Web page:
HPV 18 seroprevalence (2.5%) as this study indicated was lower
than that of HPV 16 seroprevalence (7.5%). This finding was
consistent to the studies reported globally which indicated a
high prevalence of HPV 16 as compared to HPV 18.
In addition, HPV 18 seroprevalence was higher in women
with inevitable abortion (10%) as compared to HPV 16
seroprevalence (0%). There was no reported data in literature
to compare with. However, this finding may be influenced by
the small size sample. Furthermore, both HPV 16 and HPV 18
seroprevalence was more in BOH women with age of <30 years,
which may be a reflection of sexual activity. However, OR did not
confirm an association between HPV 16 and HPV 18 infection
age of < 30 years. Ampuhl et al.  in a recent review found that there was an association between HPV infection and
spontaneous abortion or preterm delivery. Other study reported
that HPV infection was associated with preterm rupture of
membrane . Genital HPV infection is the most common
sexually transmitted infection in the world although detection
of HPV types by polymerase chain reaction (PCR) assays varies
greatly with age and by geography. Clifford et al  in a study
that included women selected randomly from eleven countries
found that age standardized prevalence varied nearly 20 times
between different populations. The lower prevalence of 1.4% in
Spain, while the higher prevalence of 25.6% in Nigeria. In addition,
the overall, age standardized HPV prevalence was five times
higher in sub-Saharan Africa than in Europe with intermediate
prevalence in South America and Asia. Furthermore, HPV - 16
was the commonest type in all regions except in sub-Saharan
Africa, where HPV-35 was equally as common. Sanjose, et al.
 in a large scale meta-analysis study that included 157 879
women with normal cytology found that HPV global prevalence
was 10.4% and was less in developed countries (10.6%) as
compared to developing countries (15.5%). High prevalence
was for Africa (22.1%), followed by Central America and Mexico
20.4%, Northern America 11.3%, Europe 8.1% and Asia 8.0%.
HPV prevalence was highest in women younger than 34 years, with a decrease in the 35-44 year group. There was as second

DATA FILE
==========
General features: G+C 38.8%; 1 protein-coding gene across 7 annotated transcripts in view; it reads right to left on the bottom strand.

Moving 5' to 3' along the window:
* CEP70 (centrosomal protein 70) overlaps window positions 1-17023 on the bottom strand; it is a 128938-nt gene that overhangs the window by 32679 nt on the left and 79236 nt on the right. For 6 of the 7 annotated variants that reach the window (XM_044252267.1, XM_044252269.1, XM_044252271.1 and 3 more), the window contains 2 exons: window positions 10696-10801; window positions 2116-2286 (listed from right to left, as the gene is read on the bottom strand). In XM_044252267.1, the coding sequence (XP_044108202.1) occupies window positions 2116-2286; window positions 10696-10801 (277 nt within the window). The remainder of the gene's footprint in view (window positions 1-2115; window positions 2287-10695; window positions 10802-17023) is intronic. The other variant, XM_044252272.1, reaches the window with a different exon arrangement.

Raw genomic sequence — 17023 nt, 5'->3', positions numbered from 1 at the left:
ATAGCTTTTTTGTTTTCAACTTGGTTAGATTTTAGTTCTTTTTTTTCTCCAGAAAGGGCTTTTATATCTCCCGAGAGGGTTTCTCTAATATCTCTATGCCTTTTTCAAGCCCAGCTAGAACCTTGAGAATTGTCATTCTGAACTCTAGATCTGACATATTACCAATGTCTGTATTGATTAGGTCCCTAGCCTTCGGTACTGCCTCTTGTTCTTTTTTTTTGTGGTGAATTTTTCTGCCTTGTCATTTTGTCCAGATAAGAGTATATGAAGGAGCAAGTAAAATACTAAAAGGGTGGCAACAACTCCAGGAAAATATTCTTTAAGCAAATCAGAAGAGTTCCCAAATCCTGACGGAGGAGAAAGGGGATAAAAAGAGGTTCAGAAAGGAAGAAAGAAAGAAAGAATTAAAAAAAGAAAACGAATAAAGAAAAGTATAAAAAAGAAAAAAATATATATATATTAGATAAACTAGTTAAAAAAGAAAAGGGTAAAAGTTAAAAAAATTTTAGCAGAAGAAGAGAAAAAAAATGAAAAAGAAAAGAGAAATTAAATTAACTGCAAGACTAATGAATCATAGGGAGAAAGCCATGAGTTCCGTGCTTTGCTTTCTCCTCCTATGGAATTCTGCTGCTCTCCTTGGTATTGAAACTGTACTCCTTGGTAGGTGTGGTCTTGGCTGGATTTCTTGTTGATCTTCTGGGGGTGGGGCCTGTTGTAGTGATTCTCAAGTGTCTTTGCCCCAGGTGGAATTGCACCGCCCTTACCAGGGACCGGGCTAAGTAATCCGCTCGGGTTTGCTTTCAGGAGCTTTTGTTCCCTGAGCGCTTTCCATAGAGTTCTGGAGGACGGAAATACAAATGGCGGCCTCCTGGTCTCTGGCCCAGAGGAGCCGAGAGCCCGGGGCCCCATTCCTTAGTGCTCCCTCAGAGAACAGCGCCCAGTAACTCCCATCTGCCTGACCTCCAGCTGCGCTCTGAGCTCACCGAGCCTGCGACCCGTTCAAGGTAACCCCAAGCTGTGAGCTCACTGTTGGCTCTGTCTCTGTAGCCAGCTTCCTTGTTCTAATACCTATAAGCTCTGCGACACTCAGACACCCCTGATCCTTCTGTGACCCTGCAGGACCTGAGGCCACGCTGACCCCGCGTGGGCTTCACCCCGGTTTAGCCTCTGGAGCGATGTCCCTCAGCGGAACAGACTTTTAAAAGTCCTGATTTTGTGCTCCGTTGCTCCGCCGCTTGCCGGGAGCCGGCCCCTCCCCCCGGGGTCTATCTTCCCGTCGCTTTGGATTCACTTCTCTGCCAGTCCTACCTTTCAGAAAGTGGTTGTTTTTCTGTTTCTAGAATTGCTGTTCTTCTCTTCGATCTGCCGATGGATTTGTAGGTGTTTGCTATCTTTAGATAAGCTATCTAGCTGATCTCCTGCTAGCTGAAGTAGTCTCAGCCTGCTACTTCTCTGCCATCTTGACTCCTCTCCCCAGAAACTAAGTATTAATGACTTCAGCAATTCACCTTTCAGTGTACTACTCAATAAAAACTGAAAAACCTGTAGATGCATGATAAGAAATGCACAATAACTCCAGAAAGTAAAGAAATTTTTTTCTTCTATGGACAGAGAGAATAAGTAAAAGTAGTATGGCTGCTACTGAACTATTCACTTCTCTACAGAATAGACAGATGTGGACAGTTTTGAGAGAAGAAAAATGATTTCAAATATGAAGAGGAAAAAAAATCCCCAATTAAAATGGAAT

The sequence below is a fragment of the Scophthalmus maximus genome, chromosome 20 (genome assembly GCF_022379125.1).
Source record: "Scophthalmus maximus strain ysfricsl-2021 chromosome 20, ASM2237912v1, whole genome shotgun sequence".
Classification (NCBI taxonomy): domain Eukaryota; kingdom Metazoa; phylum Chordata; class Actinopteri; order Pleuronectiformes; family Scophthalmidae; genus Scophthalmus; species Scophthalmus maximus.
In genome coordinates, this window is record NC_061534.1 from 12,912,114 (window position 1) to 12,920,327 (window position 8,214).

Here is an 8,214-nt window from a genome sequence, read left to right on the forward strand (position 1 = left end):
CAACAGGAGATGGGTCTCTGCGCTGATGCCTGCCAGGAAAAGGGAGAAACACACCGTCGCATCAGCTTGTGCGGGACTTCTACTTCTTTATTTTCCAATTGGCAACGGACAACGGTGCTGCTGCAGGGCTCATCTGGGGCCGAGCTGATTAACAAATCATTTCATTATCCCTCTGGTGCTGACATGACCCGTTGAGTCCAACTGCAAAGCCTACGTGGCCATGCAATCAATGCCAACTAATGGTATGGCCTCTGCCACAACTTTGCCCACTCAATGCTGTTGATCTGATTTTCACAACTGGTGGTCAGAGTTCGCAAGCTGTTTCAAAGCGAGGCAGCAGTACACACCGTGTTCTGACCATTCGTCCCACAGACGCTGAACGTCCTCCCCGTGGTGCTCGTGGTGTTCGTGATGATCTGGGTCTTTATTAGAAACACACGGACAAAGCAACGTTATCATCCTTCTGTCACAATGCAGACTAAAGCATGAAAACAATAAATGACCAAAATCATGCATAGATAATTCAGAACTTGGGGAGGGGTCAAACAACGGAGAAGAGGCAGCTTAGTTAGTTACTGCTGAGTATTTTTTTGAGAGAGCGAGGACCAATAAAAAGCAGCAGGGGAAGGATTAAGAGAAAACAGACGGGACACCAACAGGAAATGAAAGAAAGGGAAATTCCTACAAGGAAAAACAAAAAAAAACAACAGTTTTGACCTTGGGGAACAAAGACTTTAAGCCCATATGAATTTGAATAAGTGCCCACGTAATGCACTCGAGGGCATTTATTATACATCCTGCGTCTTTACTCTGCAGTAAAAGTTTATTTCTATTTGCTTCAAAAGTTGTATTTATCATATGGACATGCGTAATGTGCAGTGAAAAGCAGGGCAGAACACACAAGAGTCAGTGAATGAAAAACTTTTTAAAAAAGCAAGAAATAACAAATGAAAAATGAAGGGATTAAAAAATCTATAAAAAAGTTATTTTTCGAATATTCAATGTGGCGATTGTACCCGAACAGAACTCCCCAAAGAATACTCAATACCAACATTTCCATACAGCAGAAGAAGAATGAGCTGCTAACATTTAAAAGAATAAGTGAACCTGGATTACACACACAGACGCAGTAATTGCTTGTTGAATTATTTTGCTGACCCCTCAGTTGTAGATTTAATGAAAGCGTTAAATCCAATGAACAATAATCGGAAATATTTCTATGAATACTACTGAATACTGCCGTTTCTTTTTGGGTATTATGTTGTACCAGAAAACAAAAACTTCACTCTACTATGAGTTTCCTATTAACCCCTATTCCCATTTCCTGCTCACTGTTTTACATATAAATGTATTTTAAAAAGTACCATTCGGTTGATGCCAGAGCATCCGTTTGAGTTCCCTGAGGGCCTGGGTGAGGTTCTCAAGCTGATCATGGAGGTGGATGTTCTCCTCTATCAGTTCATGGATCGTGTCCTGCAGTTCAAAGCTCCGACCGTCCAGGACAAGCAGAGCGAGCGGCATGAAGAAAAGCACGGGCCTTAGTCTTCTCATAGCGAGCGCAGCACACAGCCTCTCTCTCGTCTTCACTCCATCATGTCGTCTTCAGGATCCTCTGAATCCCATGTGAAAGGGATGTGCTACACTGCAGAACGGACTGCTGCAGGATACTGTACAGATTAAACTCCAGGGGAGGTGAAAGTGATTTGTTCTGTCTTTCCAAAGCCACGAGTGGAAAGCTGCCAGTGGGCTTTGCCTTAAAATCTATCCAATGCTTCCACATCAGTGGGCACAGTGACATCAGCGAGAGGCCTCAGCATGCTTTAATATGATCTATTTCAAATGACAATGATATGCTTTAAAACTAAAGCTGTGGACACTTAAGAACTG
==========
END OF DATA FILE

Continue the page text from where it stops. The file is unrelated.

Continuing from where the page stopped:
peak from age 45-54 years in all regions except Asia . The
predominant HPV type was HPV-16 (2.5%), followed by HPV 18
(0.9%), HPV 31 (0.7%), HPV 58 (0.6%) and HPV 52 (0.6%).
The present study shows that HPV 16 was with lower
seroprevalence in pregnant women (2.9%) as compared to nonpregnant
women (5.9%), but the difference was not statistically
significant. However, HPV 18 seroprevalence was higher in
pregnant (2.9%) than in non-pregnant (0%) women, but the
difference was not statistically significant. In contrast, Salcedo, et
al.  in Brazil found that HPV infection was higher in pregnant
as compared to non-pregnant. Other study by Liu, et al.  in
2014 conducted on the frequency of HPV among 13640 pregnant
and non pregnant women reported that frequency of HPV
infection was 16 – 82% in pregnant and 12-25% in non pregnant.
Immunological or hormonal changes may alter the prevalence of
HPV and its clearance during pregnancy . Some researchers
reported decreased clearance of high-risk HPV types in the first
two trimesters of pregnancy, contributing to a high prevalence of HPV during pregnancy . The prevalence of HPV DNA
among pregnant women that we observed (5.7%; 5 cases /88
samples) was lower than that in general female population of
China (13.8%)  and BOH cases in Iran [28,29]. Other study in
China not found a significant prevalence difference between the
prevalence of HPV DNA and the pregnancy status .
The vertical transmission of HPV from mother to neonates
represents a health problem with impact on child health. In 5.2%
of neonates born to healthy women were infected with HPV and
was associated with detection of HPV in mothers during any
of the pregnancy trimester . Thus vaccination is the best
health care approach for the prevention and control of HPV
infections. The two commercially available HPV vaccines are
good in induction of antibody that was 7 fold higher than natural
infection for at least twenty years post vaccination .